Trump could have had his wall any time in the last two years if he was any good at anything. But, it turns out, even his own party knows it's a worthless idea. The world is laughing. Just saying.
  10. 1 point
    Well this went downhill fast. It had a mass triggering effect. @Fweethawt Talking of going through walls when you are sitting in college, many with access to big funds is all well and fine. When you have nothing, and not much hope going through the metaphorical wall is harder. But the whole point is.... which seems to have gotten lost during the mass triggering... that when walls are put up people find a way to circumvent that wall. Hence motivational speech spoof. In the 21st century we are still operating like its the 1200s and building walls to stop the Mongols.
  11. 1 point
    The majority of citizens don't want it, Congress clearly does not want it despite what spineless Republicans are saying publicly right now or they would have done it over the past two years when they had all the power to do so, professionals in the actual business of border security think it's a waste of money and resources, and Mexicans are perfecting their tunnel and stair building skills . Meanwhile, actual security in the country is compromised by the crippling of agencies and personnel, including the most efficient drug interdiction force, the Coast Guard, because of Trump shutting down government in order to extort us and bypass our system to get his way. With illegal crossings rapidly declining over the past decade or so and currently at an all time low, there is no crisis at the border, though people and drugs do still get in through the sea ports, airports and often legal visas they overstay. All but the least intelligent of Trump's base recognize the wall as political red meat and symbolic of anti immigrant sentiment, be they illegal or even legal immigrants. The most mentally challenged consider legal asylum seekers to be illegals and invading hoards of criminals. The current president has chosen to die on this hill. Well, as long as he dies...... I just hope he takes his brain dead supporters and enablers with him. I guess that just about summarizes the situation here.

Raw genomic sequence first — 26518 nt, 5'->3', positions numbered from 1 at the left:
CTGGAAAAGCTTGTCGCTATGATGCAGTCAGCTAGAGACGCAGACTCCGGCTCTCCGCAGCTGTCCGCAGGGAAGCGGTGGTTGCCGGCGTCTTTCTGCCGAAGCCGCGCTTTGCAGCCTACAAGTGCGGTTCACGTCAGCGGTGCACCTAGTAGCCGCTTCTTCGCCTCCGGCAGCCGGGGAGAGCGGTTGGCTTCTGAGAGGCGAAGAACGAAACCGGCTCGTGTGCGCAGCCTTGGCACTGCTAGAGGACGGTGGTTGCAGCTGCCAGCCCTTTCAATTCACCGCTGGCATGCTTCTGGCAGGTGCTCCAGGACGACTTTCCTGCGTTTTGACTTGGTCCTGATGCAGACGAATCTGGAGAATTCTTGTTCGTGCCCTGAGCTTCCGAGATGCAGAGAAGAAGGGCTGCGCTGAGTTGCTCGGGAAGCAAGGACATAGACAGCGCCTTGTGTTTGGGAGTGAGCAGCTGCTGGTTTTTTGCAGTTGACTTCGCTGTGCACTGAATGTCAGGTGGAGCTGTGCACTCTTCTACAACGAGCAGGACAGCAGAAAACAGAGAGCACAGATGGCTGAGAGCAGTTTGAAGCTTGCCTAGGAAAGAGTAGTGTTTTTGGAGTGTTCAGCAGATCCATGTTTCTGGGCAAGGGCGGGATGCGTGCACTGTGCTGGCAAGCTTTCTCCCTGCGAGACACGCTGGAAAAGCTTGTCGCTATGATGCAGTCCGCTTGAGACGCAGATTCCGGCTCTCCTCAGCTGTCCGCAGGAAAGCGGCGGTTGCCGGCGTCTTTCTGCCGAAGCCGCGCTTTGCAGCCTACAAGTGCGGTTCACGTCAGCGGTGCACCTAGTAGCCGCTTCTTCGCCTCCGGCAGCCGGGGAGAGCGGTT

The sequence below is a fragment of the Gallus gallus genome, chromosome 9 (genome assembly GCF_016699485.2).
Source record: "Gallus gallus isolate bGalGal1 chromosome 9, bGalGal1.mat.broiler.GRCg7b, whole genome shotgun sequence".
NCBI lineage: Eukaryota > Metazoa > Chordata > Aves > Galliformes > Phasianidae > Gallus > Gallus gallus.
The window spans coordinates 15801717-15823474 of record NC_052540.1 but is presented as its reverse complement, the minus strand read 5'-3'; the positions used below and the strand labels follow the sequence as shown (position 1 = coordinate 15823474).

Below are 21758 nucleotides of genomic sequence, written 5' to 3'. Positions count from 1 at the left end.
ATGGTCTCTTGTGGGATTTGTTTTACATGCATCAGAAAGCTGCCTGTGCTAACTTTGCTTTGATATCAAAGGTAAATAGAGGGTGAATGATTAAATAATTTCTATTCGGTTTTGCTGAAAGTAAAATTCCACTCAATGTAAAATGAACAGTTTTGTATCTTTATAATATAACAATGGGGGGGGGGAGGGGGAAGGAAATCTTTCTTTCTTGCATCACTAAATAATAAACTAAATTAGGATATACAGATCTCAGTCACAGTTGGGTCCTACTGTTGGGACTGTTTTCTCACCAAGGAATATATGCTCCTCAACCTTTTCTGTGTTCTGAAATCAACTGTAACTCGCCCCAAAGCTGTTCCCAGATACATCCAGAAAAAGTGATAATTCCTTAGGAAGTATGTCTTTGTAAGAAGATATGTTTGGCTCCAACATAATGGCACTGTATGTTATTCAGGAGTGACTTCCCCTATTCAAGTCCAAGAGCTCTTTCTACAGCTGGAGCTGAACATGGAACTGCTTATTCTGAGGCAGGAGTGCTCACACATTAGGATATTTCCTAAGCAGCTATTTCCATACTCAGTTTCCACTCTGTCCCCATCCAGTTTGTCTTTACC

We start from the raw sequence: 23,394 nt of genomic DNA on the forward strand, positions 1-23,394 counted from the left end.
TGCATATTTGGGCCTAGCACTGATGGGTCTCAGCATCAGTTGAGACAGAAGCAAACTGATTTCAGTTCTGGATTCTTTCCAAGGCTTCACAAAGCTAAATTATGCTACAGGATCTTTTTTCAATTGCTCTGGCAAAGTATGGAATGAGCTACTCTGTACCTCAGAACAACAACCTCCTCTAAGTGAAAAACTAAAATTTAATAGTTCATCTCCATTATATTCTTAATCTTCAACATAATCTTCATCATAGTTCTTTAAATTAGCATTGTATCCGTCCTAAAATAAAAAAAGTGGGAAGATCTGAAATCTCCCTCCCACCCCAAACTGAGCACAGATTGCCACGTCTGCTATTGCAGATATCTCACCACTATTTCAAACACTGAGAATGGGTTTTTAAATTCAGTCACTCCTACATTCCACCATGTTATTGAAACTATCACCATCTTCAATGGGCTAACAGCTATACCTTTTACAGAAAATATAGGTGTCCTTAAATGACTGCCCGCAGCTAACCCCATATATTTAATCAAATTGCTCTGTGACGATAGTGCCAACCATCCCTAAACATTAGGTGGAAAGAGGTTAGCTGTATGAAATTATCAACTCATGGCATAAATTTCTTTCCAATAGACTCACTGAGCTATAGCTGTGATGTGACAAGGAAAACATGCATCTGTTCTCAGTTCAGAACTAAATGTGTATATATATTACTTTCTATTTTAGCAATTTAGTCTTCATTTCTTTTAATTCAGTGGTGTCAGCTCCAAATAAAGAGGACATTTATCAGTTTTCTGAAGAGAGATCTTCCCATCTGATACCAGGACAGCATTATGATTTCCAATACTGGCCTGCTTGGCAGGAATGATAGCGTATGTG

12. 1 point
    https://www.charismamag.com/life/culture/25271-50-reasons-why-i-don-t-drink The stupid is depressingly strong with this one. 41+42 are especially nonsensical. I can only hope that I wasn't as much a twat as her.
  13. 1 point
    My ex wife's grandmother did something similar. But she had her pastor grandson read it aloud at her service. A calling to everyone that left the church to come back, that she might see everyone at the second coming (SDA's believe that we remain dead and unconscious until the second coming and final judgement). He felt uncomfortable reading it, but said that he wanted to follow her wishes. Guess what? No one was moved to return back to the church who had already left it. She's gone. She's dead. No one was ever going to be reunited in a mythological heaven anyways, regardless of whether or not they do or do not rejoin the church. It's not different for you. She's gone. She doesn't know anything now. If she was suffering before and dwelling on it, at least she's not suffering or dwelling on it any longer. Letting the feelings pass through seems much healthier than holding on to them.